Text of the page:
by Anna Forrester
When I was a child, my first understanding of hunger came through magazine photos of Ethiopian children with tight, distended bellies and wide, pleading eyes. A generation earlier, whenever she bucked at finishing her dinner, my mother was chastised with reminders about “the starving Armenians”.
Hunger is easier to grasp at a distance; it is more difficult to recognize and appreciate in the people we interact with in our day-to-day lives. And yet 12% of the population of the United States is considered “food insecure” – lacking enough food to be healthy – with the rate even higher in Philadelphia, at 21%, and higher still in North Philadelphia, at a whopping 30%.
Two years ago, when my older daughter was preparing for her bat mitzvah, our family of four began joining other congregants from Mishkan Shalom once a month to make and serve dinner at the Life Center of Eastern Delaware County. The Center serves meals 365 days a year to residents and non-residents, and runs a public bathing program. Mishkan provides dinner there on the second Monday of every month.
We decided early on to always bring seasonal fruit or vegetables: cheap, fast, processed and empty calories tend to be far more available in lower income communities than healthier food. And, we decided to prepare dishes that we would eat too.
Our first night was a September evening, and the night before – a Sunday — we made a huge, mixed fruit salad. Cleaning and cutting up produce to feed 150 people takes time, but it also makes time: sitting in the kitchen, scrubbing and slicing we had purpose, and lots of space to chat and hang out as a family. Which was lovely.
Scooping food onto plates and talking with diners at the Life Center the next evening, we immediately had a small window into the complex web of issues of which hunger is just one strand. Another volunteer brought apples that first night, and when the kids offered them to diners they discovered that some wouldn’t take them because they couldn’t eat whole apples. Why? Because biting through the skin hurt: poor dental care and hunger go hand in hand.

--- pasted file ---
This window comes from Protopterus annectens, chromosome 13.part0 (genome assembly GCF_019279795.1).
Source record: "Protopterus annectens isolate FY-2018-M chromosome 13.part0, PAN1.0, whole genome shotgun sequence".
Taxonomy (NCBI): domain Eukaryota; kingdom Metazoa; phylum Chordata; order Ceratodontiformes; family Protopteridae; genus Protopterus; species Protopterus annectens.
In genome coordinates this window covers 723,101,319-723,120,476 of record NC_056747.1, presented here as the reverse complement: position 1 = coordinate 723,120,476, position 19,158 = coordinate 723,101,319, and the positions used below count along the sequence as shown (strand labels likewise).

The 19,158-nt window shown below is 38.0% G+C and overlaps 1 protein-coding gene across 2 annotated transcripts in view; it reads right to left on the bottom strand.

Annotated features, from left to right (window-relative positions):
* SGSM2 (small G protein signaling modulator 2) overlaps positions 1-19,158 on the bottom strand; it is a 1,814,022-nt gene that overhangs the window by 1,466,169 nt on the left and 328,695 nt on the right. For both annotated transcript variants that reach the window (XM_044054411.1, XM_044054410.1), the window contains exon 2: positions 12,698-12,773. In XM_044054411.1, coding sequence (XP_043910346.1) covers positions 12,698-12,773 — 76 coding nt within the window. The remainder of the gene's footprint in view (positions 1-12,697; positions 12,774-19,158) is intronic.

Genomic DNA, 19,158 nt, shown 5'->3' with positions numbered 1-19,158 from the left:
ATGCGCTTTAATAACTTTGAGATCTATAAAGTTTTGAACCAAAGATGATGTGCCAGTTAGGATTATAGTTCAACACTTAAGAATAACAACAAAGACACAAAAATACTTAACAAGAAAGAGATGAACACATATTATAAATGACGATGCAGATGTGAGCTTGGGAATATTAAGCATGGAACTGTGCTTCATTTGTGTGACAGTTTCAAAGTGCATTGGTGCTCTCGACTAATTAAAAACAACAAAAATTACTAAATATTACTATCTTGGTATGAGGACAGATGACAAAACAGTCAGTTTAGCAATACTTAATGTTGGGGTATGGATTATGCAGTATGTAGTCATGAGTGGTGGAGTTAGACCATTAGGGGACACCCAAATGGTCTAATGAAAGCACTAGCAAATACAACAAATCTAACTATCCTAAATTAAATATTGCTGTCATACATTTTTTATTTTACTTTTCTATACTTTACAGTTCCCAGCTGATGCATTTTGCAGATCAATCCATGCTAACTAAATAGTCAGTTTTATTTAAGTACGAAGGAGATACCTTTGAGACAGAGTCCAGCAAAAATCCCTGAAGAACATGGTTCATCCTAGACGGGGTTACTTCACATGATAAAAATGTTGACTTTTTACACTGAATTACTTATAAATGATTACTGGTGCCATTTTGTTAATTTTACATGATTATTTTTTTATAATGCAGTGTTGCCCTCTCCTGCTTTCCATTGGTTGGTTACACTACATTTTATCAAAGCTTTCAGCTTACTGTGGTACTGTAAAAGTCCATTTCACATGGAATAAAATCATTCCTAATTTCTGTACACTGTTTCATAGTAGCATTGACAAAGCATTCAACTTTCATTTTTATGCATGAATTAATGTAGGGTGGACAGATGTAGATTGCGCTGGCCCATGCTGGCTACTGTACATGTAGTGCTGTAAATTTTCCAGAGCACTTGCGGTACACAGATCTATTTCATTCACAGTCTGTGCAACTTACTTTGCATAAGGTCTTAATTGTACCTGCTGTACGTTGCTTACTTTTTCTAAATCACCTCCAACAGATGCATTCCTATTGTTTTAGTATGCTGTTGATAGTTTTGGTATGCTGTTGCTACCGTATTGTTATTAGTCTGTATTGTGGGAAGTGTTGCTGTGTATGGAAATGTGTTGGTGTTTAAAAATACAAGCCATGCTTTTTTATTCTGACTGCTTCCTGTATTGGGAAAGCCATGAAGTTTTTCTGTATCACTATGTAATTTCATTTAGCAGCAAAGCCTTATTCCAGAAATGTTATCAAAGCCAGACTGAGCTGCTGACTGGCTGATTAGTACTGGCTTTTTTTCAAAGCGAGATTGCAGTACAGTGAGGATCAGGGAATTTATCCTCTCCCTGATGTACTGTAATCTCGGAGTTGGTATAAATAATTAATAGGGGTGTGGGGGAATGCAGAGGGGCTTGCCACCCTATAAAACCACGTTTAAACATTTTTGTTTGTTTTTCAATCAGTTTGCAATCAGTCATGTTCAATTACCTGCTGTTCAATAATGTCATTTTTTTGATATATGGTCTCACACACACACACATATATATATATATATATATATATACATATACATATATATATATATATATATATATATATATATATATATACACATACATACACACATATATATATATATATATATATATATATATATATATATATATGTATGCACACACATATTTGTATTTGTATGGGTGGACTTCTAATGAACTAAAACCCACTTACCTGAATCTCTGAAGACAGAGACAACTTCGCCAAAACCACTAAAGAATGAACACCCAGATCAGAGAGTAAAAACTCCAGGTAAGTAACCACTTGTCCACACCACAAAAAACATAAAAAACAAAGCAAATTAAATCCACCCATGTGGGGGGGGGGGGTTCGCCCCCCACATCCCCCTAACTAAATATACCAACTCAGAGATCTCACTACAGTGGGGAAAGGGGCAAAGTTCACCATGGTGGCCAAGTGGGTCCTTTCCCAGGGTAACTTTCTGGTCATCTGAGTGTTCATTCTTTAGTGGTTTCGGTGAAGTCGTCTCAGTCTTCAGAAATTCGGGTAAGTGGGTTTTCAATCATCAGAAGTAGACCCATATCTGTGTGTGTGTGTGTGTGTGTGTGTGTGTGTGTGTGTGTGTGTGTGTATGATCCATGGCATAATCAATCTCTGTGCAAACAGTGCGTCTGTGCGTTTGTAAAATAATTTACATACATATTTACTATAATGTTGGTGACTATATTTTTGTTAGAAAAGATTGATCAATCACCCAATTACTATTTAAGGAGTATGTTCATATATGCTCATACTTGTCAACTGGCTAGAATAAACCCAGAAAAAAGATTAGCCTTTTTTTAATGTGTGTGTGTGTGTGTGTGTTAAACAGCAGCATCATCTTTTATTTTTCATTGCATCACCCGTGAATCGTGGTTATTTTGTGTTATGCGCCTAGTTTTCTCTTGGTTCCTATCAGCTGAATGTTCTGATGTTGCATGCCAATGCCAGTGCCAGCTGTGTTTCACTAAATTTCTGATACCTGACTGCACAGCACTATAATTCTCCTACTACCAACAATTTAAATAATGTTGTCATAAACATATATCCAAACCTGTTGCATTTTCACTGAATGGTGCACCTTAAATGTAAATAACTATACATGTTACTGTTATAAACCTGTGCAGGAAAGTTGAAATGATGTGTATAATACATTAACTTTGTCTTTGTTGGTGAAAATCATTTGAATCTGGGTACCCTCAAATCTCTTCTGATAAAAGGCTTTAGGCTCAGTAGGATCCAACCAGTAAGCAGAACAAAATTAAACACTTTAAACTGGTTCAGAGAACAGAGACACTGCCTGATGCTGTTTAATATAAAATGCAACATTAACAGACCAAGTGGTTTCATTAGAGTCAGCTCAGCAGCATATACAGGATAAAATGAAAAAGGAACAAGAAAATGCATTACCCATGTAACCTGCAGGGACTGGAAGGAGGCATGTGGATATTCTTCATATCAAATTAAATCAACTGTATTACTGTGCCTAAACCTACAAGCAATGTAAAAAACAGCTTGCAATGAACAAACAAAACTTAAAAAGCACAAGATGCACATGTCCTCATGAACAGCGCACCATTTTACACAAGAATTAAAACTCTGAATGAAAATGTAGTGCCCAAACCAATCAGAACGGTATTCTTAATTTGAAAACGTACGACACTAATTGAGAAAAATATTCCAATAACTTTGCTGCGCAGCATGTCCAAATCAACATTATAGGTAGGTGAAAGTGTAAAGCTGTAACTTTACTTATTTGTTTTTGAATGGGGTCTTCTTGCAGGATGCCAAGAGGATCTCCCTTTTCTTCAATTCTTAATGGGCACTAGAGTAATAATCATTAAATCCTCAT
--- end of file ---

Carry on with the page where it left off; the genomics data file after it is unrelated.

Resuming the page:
There were diners who worked full times jobs, but came to the Center for meals because they still couldn’t make ends meet. A living wage? Not so much. And many took food away with them – presumably for later, or for others who couldn’t make it to the Center during meal time. Evidence of physical and mental health challenges and the impacts of trauma abounded too.
We’ve continued working at the shelter. It keeps us from settling too comfortably into our bubble of privilege, gives us goo family time together, and is just a good thing to do.
Now, in the summer, providing food for those in need is no less important, and perhaps even more so. Even in summer, when ‘the livin’ is easy’, hunger persists. And families who rely on school breakfasts and lunches during the rest of the year suddenly have a new demand on their taut, household budgets.
With kids off school, and more free time, it’s a great moment for to get involved at a local pantry, shelter, or other hunger-fighting organization. For opportunities near you, check out http://www.hungercoalition.org/volunteer.
Anna Forrester lives with her husband, Mitch Young, and her two daughters in Fairmount. She creates landscapes for play and learning and writes children’s books. Find out more about her and her debut picture book, Bat Count, at http://www.annaforrester.com/.